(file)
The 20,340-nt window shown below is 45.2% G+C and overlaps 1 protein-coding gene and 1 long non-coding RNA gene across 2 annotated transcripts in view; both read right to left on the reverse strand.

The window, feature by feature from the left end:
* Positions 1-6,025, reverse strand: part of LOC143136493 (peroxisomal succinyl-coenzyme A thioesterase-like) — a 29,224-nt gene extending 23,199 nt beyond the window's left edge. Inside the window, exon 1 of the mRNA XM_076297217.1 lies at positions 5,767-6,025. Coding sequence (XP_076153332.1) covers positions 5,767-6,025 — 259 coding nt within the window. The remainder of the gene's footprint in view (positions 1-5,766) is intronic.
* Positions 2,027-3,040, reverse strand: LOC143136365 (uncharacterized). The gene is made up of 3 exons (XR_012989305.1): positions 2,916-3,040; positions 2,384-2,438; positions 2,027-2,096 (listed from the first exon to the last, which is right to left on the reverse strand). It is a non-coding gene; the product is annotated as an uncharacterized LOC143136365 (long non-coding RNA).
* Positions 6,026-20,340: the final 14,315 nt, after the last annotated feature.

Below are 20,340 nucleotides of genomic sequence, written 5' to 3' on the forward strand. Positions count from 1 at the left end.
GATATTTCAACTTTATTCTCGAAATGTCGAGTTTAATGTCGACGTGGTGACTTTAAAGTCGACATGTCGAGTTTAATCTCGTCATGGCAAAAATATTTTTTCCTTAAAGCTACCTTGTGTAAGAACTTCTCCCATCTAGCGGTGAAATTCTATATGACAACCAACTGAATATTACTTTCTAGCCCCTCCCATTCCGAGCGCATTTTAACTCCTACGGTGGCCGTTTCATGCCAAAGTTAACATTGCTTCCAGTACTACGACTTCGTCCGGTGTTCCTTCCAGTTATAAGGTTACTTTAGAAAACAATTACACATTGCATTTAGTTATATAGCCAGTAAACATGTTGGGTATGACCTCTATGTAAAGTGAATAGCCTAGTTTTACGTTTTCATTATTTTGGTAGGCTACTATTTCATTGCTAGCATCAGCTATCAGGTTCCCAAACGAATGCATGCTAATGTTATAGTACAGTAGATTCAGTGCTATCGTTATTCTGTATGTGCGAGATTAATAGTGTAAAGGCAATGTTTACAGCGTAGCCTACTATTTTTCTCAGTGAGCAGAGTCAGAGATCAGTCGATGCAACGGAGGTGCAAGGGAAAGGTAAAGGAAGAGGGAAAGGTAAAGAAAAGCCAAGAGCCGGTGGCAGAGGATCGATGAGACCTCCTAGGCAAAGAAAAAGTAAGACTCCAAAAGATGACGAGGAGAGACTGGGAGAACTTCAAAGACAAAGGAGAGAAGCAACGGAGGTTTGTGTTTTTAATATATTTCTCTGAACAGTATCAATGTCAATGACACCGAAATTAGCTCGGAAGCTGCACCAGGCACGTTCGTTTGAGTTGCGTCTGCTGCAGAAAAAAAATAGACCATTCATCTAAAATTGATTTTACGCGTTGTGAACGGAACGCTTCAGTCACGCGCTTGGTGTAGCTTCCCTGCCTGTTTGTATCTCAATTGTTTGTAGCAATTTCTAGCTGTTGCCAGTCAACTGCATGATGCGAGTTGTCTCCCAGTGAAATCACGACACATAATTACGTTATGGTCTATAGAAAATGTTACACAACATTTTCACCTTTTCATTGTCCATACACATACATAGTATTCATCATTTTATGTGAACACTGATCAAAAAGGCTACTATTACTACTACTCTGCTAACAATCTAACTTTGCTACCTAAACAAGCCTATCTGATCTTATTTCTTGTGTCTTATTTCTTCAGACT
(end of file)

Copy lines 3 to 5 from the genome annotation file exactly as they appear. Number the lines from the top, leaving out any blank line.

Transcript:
* Positions 1-6,025, reverse strand: part of LOC143136493 (peroxisomal succinyl-coenzyme A thioesterase-like) — a 29,224-nt gene extending 23,199 nt beyond the window's left edge. Inside the window, exon 1 of the mRNA XM_076297217.1 lies at positions 5,767-6,025. Coding sequence (XP_076153332.1) covers positions 5,767-6,025 — 259 coding nt within the window. The remainder of the gene's footprint in view (positions 1-5,766) is intronic.
* Positions 2,027-3,040, reverse strand: LOC143136365 (uncharacterized). The gene is made up of 3 exons (XR_012989305.1): positions 2,916-3,040; positions 2,384-2,438; positions 2,027-2,096 (listed from the first exon to the last, which is right to left on the reverse strand). It is a non-coding gene; the product is annotated as an uncharacterized LOC143136365 (long non-coding RNA).
* Positions 6,026-20,340: the final 14,315 nt, after the last annotated feature.